Cast & Crew
While en route to visit his father in Tuscon, Wild Bill Boone, the grandson of Daniel Boone, visits his old friend Cannonball and asks him to deposit in a bank the reward money he earned from the capture of a fugitive. At the same time, in a small town on the road to Tucson, Ellen Brandon, the daughter of rancher Jeb Brandon, accuses Leach Killgrain, the proprietor of the local hotel, of conspiring with Mayor Elwell to force the ranchers from their lands by charging exorbitant taxes and then foreclosing on their property. Upon returning home to her family's Circle D Ranch, Ellen tells her father that the mayor plans to auction the foreclosed ranches the next day and urges him to fight for his rights. When Fuller, the tax collector, arrives to collect the Brandons' levy, Ellen argues with him, and in the ensuing struggle, Fuller's gun discharges and he falls to the ground, dead. Ellen flees on horseback with Fuller's men in pursuit, and when she sees Bill riding along the trail, she aims a gun at him and demands that he switch horses with her. When Bill rides into town on Ellen's horse, Killgrain's men begin to question him, and after Bill defeats his gun-wielding interrogators, Killgrain offers him the job of tax collector. Bill accepts and rides to the Brandons' place, where he sees Ellen riding off to a meeting of the ranchers. After following her there, Bill admonishes the ranchers to abide by the law, but Ellen challenges his authority and accuses him of being in league with Killgrain and the mayor. Bill then cables Cannonball to withdraw his bankroll and meet him at a deserted ghost town. After bidding farewell to his sweetheart Melinda, Cannonball keeps his appointment with Bill, who marks the banknotes and instructs Cannonball to apply for a job at the hotel so that he can spy on Killgrain. The two then ride into town separately, and Killgrain orders Bill to collect the Brandon taxes and dispatches two thugs to accompany him to the ranch. Bill tells the men to wait outside while he enters the ranch house, and after demanding the taxes in a bellicose voice, Bill passes Brandon a note reassuring him that he is on the side of the ranchers. Extracting his marked currency from his pocket, Bill strides out of the house and delivers the money to the mayor, hoping that the official will hand it over to his henchmen to purchase property at the delinquint tax sale that night. Bill's plan to expose the mayor with the marked money goes awry, however, when Ellen interrupts the sale with gunfire. Bill then directs Cannonball to search Killgrain's office for incriminating evidence, but Cannonball is discovered by one of Killgrain's men and jailed. The next day, Ellen apologizes to Bill for misjudging his character, and he asks her to assemble the ranchers in town. Bill then tricks the mayor into visiting the jailhouse and there locks both the sheriff and the mayor in a cell and tells Cannonball to guard them while he gathers proof of their guilt. When Melinda's man-hungry twin sister Matilda visits Cannonball in his cell, however, he runs out of the jailhouse and into Melinda, who has just arrived on the stage. Panicked, Cannonball scurries into an alley, and Bill warns him to stay out of sight. Bill then informs Killgrain that the mayor has abscounded with the tax money. When Killgrain hurries to the mayor's office and unlocks the safe, Bill charges him with complicity in defrauding the ranchers of their land, and Killgrain flees the office with Bill in pursuit. After catching Killgrain, Bill brings him and the mayor to justice. With law and order restored, Bill rides off to join his father, while Cannonball, pursued by the twins, runs into the jailhouse and locks himself in a cell.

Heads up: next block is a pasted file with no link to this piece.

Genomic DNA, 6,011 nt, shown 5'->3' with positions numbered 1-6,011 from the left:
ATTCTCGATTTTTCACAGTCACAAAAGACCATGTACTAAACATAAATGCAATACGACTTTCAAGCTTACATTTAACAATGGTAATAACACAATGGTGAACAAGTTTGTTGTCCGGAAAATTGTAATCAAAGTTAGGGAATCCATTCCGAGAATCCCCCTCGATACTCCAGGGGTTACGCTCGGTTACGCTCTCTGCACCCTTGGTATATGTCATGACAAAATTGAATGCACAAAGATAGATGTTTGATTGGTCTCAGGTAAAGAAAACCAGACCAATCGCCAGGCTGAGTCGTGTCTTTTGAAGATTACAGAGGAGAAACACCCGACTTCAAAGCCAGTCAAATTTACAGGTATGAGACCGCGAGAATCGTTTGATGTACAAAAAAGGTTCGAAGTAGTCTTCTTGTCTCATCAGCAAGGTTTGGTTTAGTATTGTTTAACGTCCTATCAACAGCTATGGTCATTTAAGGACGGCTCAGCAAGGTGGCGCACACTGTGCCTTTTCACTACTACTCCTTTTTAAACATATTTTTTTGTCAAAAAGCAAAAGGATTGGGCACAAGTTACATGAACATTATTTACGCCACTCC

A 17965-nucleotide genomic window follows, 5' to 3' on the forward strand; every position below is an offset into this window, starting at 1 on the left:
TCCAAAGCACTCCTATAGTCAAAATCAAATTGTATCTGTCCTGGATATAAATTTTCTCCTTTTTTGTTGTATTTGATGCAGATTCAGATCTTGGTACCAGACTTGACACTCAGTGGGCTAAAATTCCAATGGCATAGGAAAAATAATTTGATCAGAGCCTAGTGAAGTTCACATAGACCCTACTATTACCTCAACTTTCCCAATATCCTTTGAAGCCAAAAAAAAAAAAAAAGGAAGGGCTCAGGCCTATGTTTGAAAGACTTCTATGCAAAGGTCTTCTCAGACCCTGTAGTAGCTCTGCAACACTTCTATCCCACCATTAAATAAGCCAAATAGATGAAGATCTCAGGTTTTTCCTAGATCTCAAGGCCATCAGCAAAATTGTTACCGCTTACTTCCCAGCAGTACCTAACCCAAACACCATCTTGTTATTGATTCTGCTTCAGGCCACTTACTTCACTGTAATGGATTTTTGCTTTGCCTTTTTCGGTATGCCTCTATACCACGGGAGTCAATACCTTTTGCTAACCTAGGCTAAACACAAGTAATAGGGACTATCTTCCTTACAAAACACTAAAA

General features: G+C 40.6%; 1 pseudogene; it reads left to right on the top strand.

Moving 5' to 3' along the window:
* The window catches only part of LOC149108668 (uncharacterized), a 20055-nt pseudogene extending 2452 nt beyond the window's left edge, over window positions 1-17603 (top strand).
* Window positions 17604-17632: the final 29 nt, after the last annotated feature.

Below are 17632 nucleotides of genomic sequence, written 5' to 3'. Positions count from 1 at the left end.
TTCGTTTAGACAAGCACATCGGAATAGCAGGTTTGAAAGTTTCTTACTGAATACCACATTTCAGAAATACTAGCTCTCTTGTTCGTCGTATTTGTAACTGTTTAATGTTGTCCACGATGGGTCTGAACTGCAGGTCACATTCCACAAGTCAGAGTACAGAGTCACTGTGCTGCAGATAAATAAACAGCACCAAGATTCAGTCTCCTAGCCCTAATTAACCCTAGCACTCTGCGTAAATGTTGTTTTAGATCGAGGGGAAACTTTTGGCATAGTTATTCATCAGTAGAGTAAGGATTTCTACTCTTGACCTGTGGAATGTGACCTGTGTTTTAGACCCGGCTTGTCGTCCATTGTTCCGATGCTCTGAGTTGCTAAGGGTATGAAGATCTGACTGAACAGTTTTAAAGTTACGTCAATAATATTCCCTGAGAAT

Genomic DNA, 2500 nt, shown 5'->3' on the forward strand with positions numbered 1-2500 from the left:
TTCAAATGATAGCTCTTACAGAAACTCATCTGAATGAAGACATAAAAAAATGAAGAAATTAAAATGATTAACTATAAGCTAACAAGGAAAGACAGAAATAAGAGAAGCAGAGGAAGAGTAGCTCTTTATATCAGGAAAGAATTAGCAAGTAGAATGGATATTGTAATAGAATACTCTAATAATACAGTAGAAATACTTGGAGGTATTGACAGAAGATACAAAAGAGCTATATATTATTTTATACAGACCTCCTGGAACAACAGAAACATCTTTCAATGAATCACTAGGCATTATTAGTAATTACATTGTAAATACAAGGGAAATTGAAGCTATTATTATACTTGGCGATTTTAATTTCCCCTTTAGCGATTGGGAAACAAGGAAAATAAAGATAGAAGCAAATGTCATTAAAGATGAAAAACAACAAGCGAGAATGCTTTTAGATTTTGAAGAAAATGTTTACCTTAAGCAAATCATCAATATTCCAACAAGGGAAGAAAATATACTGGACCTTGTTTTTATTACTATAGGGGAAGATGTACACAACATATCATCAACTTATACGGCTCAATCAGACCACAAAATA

This picture marked the film debut of rodeo cowgirl champion Betty Miles. It also marked the screen debut of radio and vaudeville artists Verna and Verde Rodik. According to materials contained in the files of NARS, the film was disapproved for export by the Press and Pictorial Section of the Office of Censorship because of "lawlessness depicted throughout the film and the omission of any sense of justice prevailing." Modern sources add Tex Cooper to the cast.